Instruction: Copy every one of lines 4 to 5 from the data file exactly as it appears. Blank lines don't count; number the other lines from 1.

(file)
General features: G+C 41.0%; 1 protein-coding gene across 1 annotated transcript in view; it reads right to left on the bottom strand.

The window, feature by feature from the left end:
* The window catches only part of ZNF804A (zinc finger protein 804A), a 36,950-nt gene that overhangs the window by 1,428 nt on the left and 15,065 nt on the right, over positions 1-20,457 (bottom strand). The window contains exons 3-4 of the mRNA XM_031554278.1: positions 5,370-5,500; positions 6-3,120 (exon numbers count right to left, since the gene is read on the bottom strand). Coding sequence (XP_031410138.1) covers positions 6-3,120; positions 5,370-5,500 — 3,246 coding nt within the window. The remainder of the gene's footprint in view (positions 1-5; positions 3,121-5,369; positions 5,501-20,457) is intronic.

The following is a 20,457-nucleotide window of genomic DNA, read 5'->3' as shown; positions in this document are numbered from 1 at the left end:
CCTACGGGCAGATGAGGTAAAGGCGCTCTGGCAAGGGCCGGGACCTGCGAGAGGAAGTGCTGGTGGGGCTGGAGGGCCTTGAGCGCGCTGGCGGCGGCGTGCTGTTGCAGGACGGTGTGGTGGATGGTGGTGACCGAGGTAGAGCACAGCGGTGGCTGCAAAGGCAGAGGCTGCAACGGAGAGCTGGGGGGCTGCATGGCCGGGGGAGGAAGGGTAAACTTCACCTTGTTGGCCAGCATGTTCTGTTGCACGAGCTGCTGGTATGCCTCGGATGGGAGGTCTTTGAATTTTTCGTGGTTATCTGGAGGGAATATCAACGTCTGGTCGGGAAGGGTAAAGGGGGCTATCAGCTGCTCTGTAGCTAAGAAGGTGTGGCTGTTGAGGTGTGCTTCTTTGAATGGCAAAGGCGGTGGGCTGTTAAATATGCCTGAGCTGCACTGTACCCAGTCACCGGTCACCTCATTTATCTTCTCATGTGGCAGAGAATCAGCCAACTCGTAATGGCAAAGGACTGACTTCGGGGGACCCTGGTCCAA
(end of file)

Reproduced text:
The following is a 20,457-nucleotide window of genomic DNA, read 5'->3' as shown; positions in this document are numbered from 1 at the left end:
CCTACGGGCAGATGAGGTAAAGGCGCTCTGGCAAGGGCCGGGACCTGCGAGAGGAAGTGCTGGTGGGGCTGGAGGGCCTTGAGCGCGCTGGCGGCGGCGTGCTGTTGCAGGACGGTGTGGTGGATGGTGGTGACCGAGGTAGAGCACAGCGGTGGCTGCAAAGGCAGAGGCTGCAACGGAGAGCTGGGGGGCTGCATGGCCGGGGGAGGAAGGGTAAACTTCACCTTGTTGGCCAGCATGTTCTGTTGCACGAGCTGCTGGTATGCCTCGGATGGGAGGTCTTTGAATTTTTCGTGGTTATCTGGAGGGAATATCAACGTCTGGTCGGGAAGGGTAAAGGGGGCTATCAGCTGCTCTGTAGCTAAGAAGGTGTGGCTGTTGAGGTGTGCTTCTTTGAATGGCAAAGGCGGTGGGCTGTTAAATATGCCTGAGCTGCACTGTACCCAGTCACCGGTCACCTCATTTATCTTCTCATGTGGCAGAGAATCAGCCAACTCGTAATGGCAAAGGACTGACTTCGGGGGACCCTGGTCCAA